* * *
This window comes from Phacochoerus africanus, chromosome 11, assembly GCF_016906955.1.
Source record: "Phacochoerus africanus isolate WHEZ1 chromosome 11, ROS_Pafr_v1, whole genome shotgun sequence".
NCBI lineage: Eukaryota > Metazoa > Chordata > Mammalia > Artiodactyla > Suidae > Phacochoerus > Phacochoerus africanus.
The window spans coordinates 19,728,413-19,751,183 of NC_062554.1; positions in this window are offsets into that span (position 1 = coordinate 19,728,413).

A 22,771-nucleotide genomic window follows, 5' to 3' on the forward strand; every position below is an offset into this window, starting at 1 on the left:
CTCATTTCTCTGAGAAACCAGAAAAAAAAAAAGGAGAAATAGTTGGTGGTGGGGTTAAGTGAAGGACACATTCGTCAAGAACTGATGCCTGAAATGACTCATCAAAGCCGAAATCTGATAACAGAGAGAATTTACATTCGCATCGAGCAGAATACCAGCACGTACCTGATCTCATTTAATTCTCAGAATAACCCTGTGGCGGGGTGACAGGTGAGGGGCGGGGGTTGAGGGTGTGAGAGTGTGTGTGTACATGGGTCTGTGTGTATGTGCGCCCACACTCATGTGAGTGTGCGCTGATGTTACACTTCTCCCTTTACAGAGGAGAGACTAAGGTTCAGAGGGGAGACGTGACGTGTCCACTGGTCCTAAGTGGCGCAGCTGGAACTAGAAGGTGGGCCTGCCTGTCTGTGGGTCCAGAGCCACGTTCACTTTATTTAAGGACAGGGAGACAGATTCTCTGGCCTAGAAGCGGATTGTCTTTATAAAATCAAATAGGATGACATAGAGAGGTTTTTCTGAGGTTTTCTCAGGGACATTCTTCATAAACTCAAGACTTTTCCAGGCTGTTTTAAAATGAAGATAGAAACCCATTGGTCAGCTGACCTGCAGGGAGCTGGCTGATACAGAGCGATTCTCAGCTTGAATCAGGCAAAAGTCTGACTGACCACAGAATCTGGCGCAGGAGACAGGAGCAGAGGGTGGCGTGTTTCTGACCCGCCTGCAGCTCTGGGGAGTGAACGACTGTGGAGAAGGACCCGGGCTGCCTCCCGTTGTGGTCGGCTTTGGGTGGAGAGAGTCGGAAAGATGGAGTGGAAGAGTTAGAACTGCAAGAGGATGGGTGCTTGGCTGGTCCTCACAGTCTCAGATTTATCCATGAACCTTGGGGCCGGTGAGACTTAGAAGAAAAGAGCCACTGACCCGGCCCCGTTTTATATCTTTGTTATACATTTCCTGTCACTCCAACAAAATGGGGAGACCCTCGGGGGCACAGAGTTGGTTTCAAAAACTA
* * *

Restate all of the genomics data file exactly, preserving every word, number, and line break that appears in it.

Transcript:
This window comes from Phacochoerus africanus, chromosome 11, assembly GCF_016906955.1.
Source record: "Phacochoerus africanus isolate WHEZ1 chromosome 11, ROS_Pafr_v1, whole genome shotgun sequence".
NCBI lineage: Eukaryota > Metazoa > Chordata > Mammalia > Artiodactyla > Suidae > Phacochoerus > Phacochoerus africanus.
The window spans coordinates 19,728,413-19,751,183 of NC_062554.1; positions in this window are offsets into that span (position 1 = coordinate 19,728,413).

A 22,771-nucleotide genomic window follows, 5' to 3' on the forward strand; every position below is an offset into this window, starting at 1 on the left:
CTCATTTCTCTGAGAAACCAGAAAAAAAAAAAGGAGAAATAGTTGGTGGTGGGGTTAAGTGAAGGACACATTCGTCAAGAACTGATGCCTGAAATGACTCATCAAAGCCGAAATCTGATAACAGAGAGAATTTACATTCGCATCGAGCAGAATACCAGCACGTACCTGATCTCATTTAATTCTCAGAATAACCCTGTGGCGGGGTGACAGGTGAGGGGCGGGGGTTGAGGGTGTGAGAGTGTGTGTGTACATGGGTCTGTGTGTATGTGCGCCCACACTCATGTGAGTGTGCGCTGATGTTACACTTCTCCCTTTACAGAGGAGAGACTAAGGTTCAGAGGGGAGACGTGACGTGTCCACTGGTCCTAAGTGGCGCAGCTGGAACTAGAAGGTGGGCCTGCCTGTCTGTGGGTCCAGAGCCACGTTCACTTTATTTAAGGACAGGGAGACAGATTCTCTGGCCTAGAAGCGGATTGTCTTTATAAAATCAAATAGGATGACATAGAGAGGTTTTTCTGAGGTTTTCTCAGGGACATTCTTCATAAACTCAAGACTTTTCCAGGCTGTTTTAAAATGAAGATAGAAACCCATTGGTCAGCTGACCTGCAGGGAGCTGGCTGATACAGAGCGATTCTCAGCTTGAATCAGGCAAAAGTCTGACTGACCACAGAATCTGGCGCAGGAGACAGGAGCAGAGGGTGGCGTGTTTCTGACCCGCCTGCAGCTCTGGGGAGTGAACGACTGTGGAGAAGGACCCGGGCTGCCTCCCGTTGTGGTCGGCTTTGGGTGGAGAGAGTCGGAAAGATGGAGTGGAAGAGTTAGAACTGCAAGAGGATGGGTGCTTGGCTGGTCCTCACAGTCTCAGATTTATCCATGAACCTTGGGGCCGGTGAGACTTAGAAGAAAAGAGCCACTGACCCGGCCCCGTTTTATATCTTTGTTATACATTTCCTGTCACTCCAACAAAATGGGGAGACCCTCGGGGGCACAGAGTTGGTTTCAAAAACTA